“What you can do is often simply a matter of what you will do” (247). The Phantom Tollbooth is a book that pulls you in, twists you upside down, turns you inside out, spins you around until you don’t know which way is which, and then sets you down somewhere you’ve never been before. Again, I’ve read this book before and now that I’m reading it again, it’s like a trip down memory lane, yada, yada, yada, but I wasn’t sure I wanted to read it again once I sat down. Unfortunately for me, I was already committed, so I sat down and began to read. And, of course, by the time I finished I was in love with it again.
Meet Milo, a bored child who never knew what he wanted to do. No matter where he was or what he was doing he always wanted to be somewhere else doing something else. But one day when he arrives home from school he finds a large package waiting for him: a tollbooth with a short note saying, “For Milo, who has plenty of time.” So since Milo has nothing better to do he drives through, but on the other side of the tollbooth Milo finds himself in an entirely different place where the King of Words and the King of Numbers are in constant disagreement, Rhyme and Reason have been banished, and jumping to conclusions can be quite dangerous. Before long, Milo, with the help of a ticking watchdog and a Humbug, finds himself committed to rescuing Rhyme and Reason and bringing peace and order to this new world. Along the way Milo will learn a lot of unimportant things and make a lot of important discoveries that will change his life forever.
It’s like Alice and Wonderland meets elementary school. And if you think that’s weird, you’re right. This is a very odd book, and not one that I see everyone enjoying. You have to have an open mind and not mind being occasionally confused. Several times throughout the book someone would say something that would make me stop and think. Sometimes it was simply a new way of saying or looking at something, at other times it gave me a new perspective at why I do what I do, and on several other occasions it made me backtrack a few lines to figure out what was even going on.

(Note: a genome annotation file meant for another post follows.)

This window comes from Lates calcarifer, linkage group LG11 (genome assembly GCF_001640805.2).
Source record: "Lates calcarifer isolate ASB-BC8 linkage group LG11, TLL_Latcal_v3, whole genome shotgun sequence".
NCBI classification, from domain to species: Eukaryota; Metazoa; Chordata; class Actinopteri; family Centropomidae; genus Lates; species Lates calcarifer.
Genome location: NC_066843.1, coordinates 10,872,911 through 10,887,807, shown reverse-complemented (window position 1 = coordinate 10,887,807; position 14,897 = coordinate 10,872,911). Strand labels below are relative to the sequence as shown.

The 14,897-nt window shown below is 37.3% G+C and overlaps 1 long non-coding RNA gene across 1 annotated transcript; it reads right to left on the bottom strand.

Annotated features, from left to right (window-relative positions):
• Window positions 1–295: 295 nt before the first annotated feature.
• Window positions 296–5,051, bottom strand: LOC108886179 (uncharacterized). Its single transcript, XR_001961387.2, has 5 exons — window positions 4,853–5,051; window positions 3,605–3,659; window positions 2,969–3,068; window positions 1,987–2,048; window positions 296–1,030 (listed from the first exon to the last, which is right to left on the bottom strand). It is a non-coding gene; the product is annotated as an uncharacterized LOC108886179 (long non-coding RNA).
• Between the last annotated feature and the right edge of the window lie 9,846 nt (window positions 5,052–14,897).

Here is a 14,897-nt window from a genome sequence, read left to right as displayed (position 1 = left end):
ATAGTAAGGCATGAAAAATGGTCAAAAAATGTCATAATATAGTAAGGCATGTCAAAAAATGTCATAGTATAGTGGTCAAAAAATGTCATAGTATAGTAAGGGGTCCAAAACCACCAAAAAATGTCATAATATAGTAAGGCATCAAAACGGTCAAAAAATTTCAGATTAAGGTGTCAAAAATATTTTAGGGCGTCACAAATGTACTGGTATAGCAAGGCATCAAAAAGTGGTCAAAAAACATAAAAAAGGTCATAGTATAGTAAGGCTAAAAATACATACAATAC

On the back of the book (in tiny letters in the lower right-hand corner) it says this book is for “Ages 8-12.” I agree completely (well, mostly) because at that time children are beginning to understand how a word can mean several different things. This is absolutely essential if you want to survive reading The Phantom Tollbooth. I know of few other books that play with words more than this book, and children between the years of 8 and 12 would be able to understand (for the most part) what is gong on while expanding their vocabulary along the way. That being said, I would recommend this book to people much older as well: so long as you can handle regular doses of silliness and nonsense.
As I’m coming up on the end of my 7-day/7-book challenge I’ve noticed something: reading this many books this fast can bring a large sense of accomplishment, but it’s also stressful, exhausting, and just plain tough. As I said before, by the end I loved this book, but there were times when I just didn’t want to deal with it, but I stuck with it anyway. I’ve got one more book, and I then I’m done for now. Thank you to everyone who has been following me on this wild ride of reading. We’re almost through.